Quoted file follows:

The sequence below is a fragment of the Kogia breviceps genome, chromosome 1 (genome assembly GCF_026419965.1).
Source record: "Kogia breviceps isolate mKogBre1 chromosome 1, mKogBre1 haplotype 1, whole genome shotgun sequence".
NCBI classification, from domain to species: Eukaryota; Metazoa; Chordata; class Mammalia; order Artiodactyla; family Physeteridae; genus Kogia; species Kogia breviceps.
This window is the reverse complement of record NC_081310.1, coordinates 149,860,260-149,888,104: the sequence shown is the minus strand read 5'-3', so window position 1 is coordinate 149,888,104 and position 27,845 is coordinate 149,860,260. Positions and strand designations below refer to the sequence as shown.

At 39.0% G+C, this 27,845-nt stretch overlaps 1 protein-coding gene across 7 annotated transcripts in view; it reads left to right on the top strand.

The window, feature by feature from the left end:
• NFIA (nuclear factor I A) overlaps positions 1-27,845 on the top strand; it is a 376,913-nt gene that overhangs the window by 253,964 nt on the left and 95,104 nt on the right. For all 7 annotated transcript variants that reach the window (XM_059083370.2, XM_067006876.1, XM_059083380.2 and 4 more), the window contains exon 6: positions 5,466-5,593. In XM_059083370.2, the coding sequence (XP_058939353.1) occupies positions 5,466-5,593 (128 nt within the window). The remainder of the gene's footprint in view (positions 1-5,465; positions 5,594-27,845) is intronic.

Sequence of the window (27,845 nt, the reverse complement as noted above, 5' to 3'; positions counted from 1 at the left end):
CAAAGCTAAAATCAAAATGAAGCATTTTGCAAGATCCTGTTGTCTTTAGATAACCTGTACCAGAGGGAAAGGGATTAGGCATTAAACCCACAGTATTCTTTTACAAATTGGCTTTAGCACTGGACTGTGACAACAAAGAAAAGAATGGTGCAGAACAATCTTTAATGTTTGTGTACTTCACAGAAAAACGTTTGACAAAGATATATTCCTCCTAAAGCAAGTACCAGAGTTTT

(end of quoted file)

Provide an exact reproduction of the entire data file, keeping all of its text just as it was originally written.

The sequence below is a fragment of the Kogia breviceps genome, chromosome 1 (genome assembly GCF_026419965.1).
Source record: "Kogia breviceps isolate mKogBre1 chromosome 1, mKogBre1 haplotype 1, whole genome shotgun sequence".
NCBI classification, from domain to species: Eukaryota; Metazoa; Chordata; class Mammalia; order Artiodactyla; family Physeteridae; genus Kogia; species Kogia breviceps.
This window is the reverse complement of record NC_081310.1, coordinates 149,860,260-149,888,104: the sequence shown is the minus strand read 5'-3', so window position 1 is coordinate 149,888,104 and position 27,845 is coordinate 149,860,260. Positions and strand designations below refer to the sequence as shown.

At 39.0% G+C, this 27,845-nt stretch overlaps 1 protein-coding gene across 7 annotated transcripts in view; it reads left to right on the top strand.

The window, feature by feature from the left end:
• NFIA (nuclear factor I A) overlaps positions 1-27,845 on the top strand; it is a 376,913-nt gene that overhangs the window by 253,964 nt on the left and 95,104 nt on the right. For all 7 annotated transcript variants that reach the window (XM_059083370.2, XM_067006876.1, XM_059083380.2 and 4 more), the window contains exon 6: positions 5,466-5,593. In XM_059083370.2, the coding sequence (XP_058939353.1) occupies positions 5,466-5,593 (128 nt within the window). The remainder of the gene's footprint in view (positions 1-5,465; positions 5,594-27,845) is intronic.

Sequence of the window (27,845 nt, the reverse complement as noted above, 5' to 3'; positions counted from 1 at the left end):
CAAAGCTAAAATCAAAATGAAGCATTTTGCAAGATCCTGTTGTCTTTAGATAACCTGTACCAGAGGGAAAGGGATTAGGCATTAAACCCACAGTATTCTTTTACAAATTGGCTTTAGCACTGGACTGTGACAACAAAGAAAAGAATGGTGCAGAACAATCTTTAATGTTTGTGTACTTCACAGAAAAACGTTTGACAAAGATATATTCCTCCTAAAGCAAGTACCAGAGTTTT